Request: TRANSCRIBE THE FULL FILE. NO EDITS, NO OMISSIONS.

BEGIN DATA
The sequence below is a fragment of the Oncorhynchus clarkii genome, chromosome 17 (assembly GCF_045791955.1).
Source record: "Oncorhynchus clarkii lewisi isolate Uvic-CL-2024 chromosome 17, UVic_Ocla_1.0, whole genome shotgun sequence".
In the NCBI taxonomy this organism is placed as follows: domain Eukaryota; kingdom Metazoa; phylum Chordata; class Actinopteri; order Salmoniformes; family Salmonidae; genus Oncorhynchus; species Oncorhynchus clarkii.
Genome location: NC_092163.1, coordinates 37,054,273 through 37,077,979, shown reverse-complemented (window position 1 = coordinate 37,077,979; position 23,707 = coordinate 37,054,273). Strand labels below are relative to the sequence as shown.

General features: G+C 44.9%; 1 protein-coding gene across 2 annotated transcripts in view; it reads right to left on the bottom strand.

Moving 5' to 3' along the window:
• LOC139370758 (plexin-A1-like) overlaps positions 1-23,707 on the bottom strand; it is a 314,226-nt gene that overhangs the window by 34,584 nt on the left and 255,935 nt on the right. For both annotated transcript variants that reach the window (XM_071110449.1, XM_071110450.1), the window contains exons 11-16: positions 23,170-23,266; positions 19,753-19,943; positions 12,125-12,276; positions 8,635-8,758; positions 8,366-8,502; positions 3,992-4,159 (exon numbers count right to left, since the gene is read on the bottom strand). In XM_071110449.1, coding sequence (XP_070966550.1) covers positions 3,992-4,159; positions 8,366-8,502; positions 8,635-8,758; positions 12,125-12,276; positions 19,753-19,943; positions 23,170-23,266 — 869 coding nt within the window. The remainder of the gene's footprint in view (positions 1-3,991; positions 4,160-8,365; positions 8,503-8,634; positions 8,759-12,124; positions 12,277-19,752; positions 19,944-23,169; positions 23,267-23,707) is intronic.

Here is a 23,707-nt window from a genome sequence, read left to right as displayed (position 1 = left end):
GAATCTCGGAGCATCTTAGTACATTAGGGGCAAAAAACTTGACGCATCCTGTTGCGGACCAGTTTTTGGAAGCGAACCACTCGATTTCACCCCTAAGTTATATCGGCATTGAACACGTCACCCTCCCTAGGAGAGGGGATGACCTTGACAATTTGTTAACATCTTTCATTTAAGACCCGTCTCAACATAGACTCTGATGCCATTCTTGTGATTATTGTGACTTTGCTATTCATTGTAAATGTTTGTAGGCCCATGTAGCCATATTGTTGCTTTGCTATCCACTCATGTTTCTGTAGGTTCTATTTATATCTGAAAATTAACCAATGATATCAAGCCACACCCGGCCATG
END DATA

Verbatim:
The sequence below is a fragment of the Oncorhynchus clarkii genome, chromosome 17 (assembly GCF_045791955.1).
Source record: "Oncorhynchus clarkii lewisi isolate Uvic-CL-2024 chromosome 17, UVic_Ocla_1.0, whole genome shotgun sequence".
In the NCBI taxonomy this organism is placed as follows: domain Eukaryota; kingdom Metazoa; phylum Chordata; class Actinopteri; order Salmoniformes; family Salmonidae; genus Oncorhynchus; species Oncorhynchus clarkii.
Genome location: NC_092163.1, coordinates 37,054,273 through 37,077,979, shown reverse-complemented (window position 1 = coordinate 37,077,979; position 23,707 = coordinate 37,054,273). Strand labels below are relative to the sequence as shown.

General features: G+C 44.9%; 1 protein-coding gene across 2 annotated transcripts in view; it reads right to left on the bottom strand.

Moving 5' to 3' along the window:
• LOC139370758 (plexin-A1-like) overlaps positions 1-23,707 on the bottom strand; it is a 314,226-nt gene that overhangs the window by 34,584 nt on the left and 255,935 nt on the right. For both annotated transcript variants that reach the window (XM_071110449.1, XM_071110450.1), the window contains exons 11-16: positions 23,170-23,266; positions 19,753-19,943; positions 12,125-12,276; positions 8,635-8,758; positions 8,366-8,502; positions 3,992-4,159 (exon numbers count right to left, since the gene is read on the bottom strand). In XM_071110449.1, coding sequence (XP_070966550.1) covers positions 3,992-4,159; positions 8,366-8,502; positions 8,635-8,758; positions 12,125-12,276; positions 19,753-19,943; positions 23,170-23,266 — 869 coding nt within the window. The remainder of the gene's footprint in view (positions 1-3,991; positions 4,160-8,365; positions 8,503-8,634; positions 8,759-12,124; positions 12,277-19,752; positions 19,944-23,169; positions 23,267-23,707) is intronic.

Here is a 23,707-nt window from a genome sequence, read left to right as displayed (position 1 = left end):
GAATCTCGGAGCATCTTAGTACATTAGGGGCAAAAAACTTGACGCATCCTGTTGCGGACCAGTTTTTGGAAGCGAACCACTCGATTTCACCCCTAAGTTATATCGGCATTGAACACGTCACCCTCCCTAGGAGAGGGGATGACCTTGACAATTTGTTAACATCTTTCATTTAAGACCCGTCTCAACATAGACTCTGATGCCATTCTTGTGATTATTGTGACTTTGCTATTCATTGTAAATGTTTGTAGGCCCATGTAGCCATATTGTTGCTTTGCTATCCACTCATGTTTCTGTAGGTTCTATTTATATCTGAAAATTAACCAATGATATCAAGCCACACCCGGCCATG